B. Shift shoulders an inch or two forward, feeling the stretch at back of wrists.

C. Shift back to the starting position, then lift palms while keeping fingers on the floor. Lower back to starting position. That's 1 rep.

Do 8 to 10 reps.

Open Hip Lunge with Arm Circle

A. Start in a lunge with right foot forward and left leg back. Drop left knee to the floor to move into a low lunge, top of left foot resting on floor.

B. Press left palm into the floor at side and extend right arm in front of body. Turn right foot slightly so toes point out, then open hip by gently pressing front knee out to the starting position.

C. Slowly circle right arm overhead, then backward, down, and around to return to the starting position, keeping gaze focused at tip of right hand throughout the movement. That's one rep.

Do 5 reps. Switch sides; repeat.

Arch and Curl

A. Start in a table-top position with wrists under shoulders, knees under hips, and spine neutral. Slowly arch spine, lifting chest and tailbone while lowering bellybutton toward the floor.

B. Draw belly button toward spine to round back toward the ceiling, dropping tailbone toward the floor and curling chin in to chest. That's one rep.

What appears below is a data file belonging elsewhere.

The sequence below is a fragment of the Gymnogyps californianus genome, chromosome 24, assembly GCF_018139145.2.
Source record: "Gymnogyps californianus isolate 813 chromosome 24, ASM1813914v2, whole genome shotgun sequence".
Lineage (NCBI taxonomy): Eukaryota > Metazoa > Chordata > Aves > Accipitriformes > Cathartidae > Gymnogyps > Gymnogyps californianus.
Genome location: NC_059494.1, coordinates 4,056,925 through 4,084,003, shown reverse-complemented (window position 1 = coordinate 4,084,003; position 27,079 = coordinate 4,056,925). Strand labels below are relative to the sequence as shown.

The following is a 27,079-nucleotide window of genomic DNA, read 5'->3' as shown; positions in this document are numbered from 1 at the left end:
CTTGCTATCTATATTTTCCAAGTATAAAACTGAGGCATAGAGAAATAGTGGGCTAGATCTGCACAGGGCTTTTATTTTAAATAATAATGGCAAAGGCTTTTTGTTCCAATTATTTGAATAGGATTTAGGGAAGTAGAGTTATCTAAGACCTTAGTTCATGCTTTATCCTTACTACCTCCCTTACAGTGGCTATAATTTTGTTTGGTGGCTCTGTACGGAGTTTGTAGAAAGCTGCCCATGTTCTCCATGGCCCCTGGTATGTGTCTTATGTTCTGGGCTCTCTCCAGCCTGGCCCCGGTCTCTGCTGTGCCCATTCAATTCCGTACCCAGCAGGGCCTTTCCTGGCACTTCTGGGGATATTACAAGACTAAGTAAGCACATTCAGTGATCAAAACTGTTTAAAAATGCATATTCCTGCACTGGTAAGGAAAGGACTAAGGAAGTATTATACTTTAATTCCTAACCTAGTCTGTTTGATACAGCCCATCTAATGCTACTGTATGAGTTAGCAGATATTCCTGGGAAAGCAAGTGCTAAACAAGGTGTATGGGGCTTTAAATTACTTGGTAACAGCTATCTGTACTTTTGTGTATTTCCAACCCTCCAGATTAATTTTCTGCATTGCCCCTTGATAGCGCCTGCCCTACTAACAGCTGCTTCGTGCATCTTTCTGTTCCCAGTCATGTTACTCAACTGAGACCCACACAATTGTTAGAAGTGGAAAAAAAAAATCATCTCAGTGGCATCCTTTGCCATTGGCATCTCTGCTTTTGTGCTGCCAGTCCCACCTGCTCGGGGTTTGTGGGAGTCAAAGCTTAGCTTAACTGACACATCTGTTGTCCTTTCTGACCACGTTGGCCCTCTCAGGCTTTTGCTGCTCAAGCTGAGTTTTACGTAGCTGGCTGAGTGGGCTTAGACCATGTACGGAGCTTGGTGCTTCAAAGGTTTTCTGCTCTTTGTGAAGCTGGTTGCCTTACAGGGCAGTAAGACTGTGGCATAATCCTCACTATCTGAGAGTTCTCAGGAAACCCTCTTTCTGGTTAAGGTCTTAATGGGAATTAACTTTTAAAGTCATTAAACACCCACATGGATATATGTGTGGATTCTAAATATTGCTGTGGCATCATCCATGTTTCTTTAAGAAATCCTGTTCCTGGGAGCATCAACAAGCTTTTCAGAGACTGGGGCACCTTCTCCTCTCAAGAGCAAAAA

Do 8 to 10 reps.

Dynamic Frog Stretch

A. Start in a table-top position with wrists under shoulders, knees under hips, and spine neutral.

B. Drop onto forearms and slowly slide knees out to sides as far as possible, with knees bent at about 90 degrees. (Wearing knee pads helps.)

C. Slowly rock hips forward and back. That's one rep.

Do 8 to 10 reps.

Scapulae Push-Up

A. Start in a high plank position with hands directly underneath shoulders and legs extended, feet hip-width apart. Pull shoulder blades together, keeping spine neutral and elbows straight.

B. Actively press hands into the floor to open shoulder blades as wide as possible. That's one rep.

Do 8 to 10 reps.

Hollow Body Compression Breaths

A. Lie face-up on the floor with head and shoulder blades lifted, lower back touching the floor, and arms hovering at sides. Lift legs so knees are stacked over hips and bent at a 45-degree angle, shins parallel to the floor.

B. Inhale, then exhale to engage core and draw belly button toward spine. Work to keep low back neutral (pressing into the floor). That's one rep.

Do 8 to 10 reps.

Low Lunge with Integrated Push Back

A. Start in a lunge with right foot forward and left leg back, left knee hovering off the floor and both palms pressing into the floor, about shoulder-width apart, on inside of right foot.

B. Bring right foot back to meet left, send hips high, and press chest back, coming into a bent-knee downward dog. That's one rep.

C. Shift forward, stepping left foot forward to outside of left hand, coming into a low lunge on the other side. Then, step left foot back and return to downward dog. Continue alternating, straightening knees further with each downward dog.

Do 8 to 10 reps per side.